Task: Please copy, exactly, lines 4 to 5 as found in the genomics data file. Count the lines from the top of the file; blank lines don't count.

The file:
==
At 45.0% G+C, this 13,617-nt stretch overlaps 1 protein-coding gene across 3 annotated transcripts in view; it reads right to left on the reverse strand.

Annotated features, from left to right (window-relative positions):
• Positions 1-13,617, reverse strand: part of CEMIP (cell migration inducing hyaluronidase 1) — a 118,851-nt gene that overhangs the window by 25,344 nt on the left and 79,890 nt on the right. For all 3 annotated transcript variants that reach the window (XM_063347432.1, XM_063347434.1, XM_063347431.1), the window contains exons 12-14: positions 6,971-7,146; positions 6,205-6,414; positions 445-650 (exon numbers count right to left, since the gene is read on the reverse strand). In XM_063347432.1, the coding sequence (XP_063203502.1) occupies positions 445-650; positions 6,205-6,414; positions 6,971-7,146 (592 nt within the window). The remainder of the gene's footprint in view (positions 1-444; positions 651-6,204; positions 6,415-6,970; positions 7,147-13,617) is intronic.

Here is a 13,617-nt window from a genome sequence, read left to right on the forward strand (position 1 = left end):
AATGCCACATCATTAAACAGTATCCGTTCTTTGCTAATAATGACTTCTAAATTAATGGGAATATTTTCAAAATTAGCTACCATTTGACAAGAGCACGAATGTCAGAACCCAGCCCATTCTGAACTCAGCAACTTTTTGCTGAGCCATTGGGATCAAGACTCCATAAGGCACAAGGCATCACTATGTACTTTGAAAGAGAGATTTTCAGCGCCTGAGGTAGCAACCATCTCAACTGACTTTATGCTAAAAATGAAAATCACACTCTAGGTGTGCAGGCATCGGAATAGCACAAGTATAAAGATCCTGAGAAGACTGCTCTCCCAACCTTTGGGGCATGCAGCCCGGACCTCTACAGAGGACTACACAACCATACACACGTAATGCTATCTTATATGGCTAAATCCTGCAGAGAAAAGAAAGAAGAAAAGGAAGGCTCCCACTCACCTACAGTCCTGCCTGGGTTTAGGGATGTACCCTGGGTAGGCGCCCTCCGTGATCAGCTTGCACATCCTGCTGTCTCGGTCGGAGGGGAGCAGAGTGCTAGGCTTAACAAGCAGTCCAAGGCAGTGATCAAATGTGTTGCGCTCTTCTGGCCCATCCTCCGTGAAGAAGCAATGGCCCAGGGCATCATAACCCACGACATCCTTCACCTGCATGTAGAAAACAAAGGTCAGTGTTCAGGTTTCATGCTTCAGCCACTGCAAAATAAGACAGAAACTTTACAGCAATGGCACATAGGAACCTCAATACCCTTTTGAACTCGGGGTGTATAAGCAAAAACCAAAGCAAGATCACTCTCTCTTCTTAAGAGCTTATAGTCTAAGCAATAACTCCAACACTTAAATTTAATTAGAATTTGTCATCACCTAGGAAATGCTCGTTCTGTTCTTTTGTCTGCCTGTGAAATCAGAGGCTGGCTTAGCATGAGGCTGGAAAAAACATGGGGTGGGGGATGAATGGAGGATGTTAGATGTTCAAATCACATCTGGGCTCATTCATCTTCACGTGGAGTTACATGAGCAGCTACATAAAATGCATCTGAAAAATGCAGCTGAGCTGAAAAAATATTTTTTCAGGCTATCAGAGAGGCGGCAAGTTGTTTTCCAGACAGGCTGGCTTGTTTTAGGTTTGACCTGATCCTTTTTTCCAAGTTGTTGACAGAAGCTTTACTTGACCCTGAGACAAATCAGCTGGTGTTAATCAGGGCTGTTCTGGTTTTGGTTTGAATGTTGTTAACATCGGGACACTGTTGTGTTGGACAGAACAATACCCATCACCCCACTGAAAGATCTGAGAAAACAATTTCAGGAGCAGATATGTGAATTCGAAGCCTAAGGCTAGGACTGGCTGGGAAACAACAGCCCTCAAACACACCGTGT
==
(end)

Here is a 13,617-nt window from a genome sequence, read left to right on the forward strand (position 1 = left end):
AATGCCACATCATTAAACAGTATCCGTTCTTTGCTAATAATGACTTCTAAATTAATGGGAATATTTTCAAAATTAGCTACCATTTGACAAGAGCACGAATGTCAGAACCCAGCCCATTCTGAACTCAGCAACTTTTTGCTGAGCCATTGGGATCAAGACTCCATAAGGCACAAGGCATCACTATGTACTTTGAAAGAGAGATTTTCAGCGCCTGAGGTAGCAACCATCTCAACTGACTTTATGCTAAAAATGAAAATCACACTCTAGGTGTGCAGGCATCGGAATAGCACAAGTATAAAGATCCTGAGAAGACTGCTCTCCCAACCTTTGGGGCATGCAGCCCGGACCTCTACAGAGGACTACACAACCATACACACGTAATGCTATCTTATATGGCTAAATCCTGCAGAGAAAAGAAAGAAGAAAAGGAAGGCTCCCACTCACCTACAGTCCTGCCTGGGTTTAGGGATGTACCCTGGGTAGGCGCCCTCCGTGATCAGCTTGCACATCCTGCTGTCTCGGTCGGAGGGGAGCAGAGTGCTAGGCTTAACAAGCAGTCCAAGGCAGTGATCAAATGTGTTGCGCTCTTCTGGCCCATCCTCCGTGAAGAAGCAATGGCCCAGGGCATCATAACCCACGACATCCTTCACCTGCATGTAGAAAACAAAGGTCAGTGTTCAGGTTTCATGCTTCAGCCACTGCAAAATAAGACAGAAACTTTACAGCAATGGCACATAGGAACCTCAATACCCTTTTGAACTCGGGGTGTATAAGCAAAAACCAAAGCAAGATCACTCTCTCTTCTTAAGAGCTTATAGTCTAAGCAATAACTCCAACACTTAAATTTAATTAGAATTTGTCATCACCTAGGAAATGCTCGTTCTGTTCTTTTGTCTGCCTGTGAAATCAGAGGCTGGCTTAGCATGAGGCTGGAAAAAACATGGGGTGGGGGATGAATGGAGGATGTTAGATGTTCAAATCACATCTGGGCTCATTCATCTTCACGTGGAGTTACATGAGCAGCTACATAAAATGCATCTGAAAAATGCAGCTGAGCTGAAAAAATATTTTTTCAGGCTATCAGAGAGGCGGCAAGTTGTTTTCCAGACAGGCTGGCTTGTTTTAGGTTTGACCTGATCCTTTTTTCCAAGTTGTTGACAGAAGCTTTACTTGACCCTGAGACAAATCAGCTGGTGTTAATCAGGGCTGTTCTGGTTTTGGTTTGAATGTTGTTAACATCGGGACACTGTTGTGTTGGACAGAACAATACCCATCACCCCACTGAAAGATCTGAGAAAACAATTTCAGGAGCAGATATGTGAATTCGAAGCCTAAGGCTAGGACTGGCTGGGAAACAACAGCCCTCAAACACACCGTGT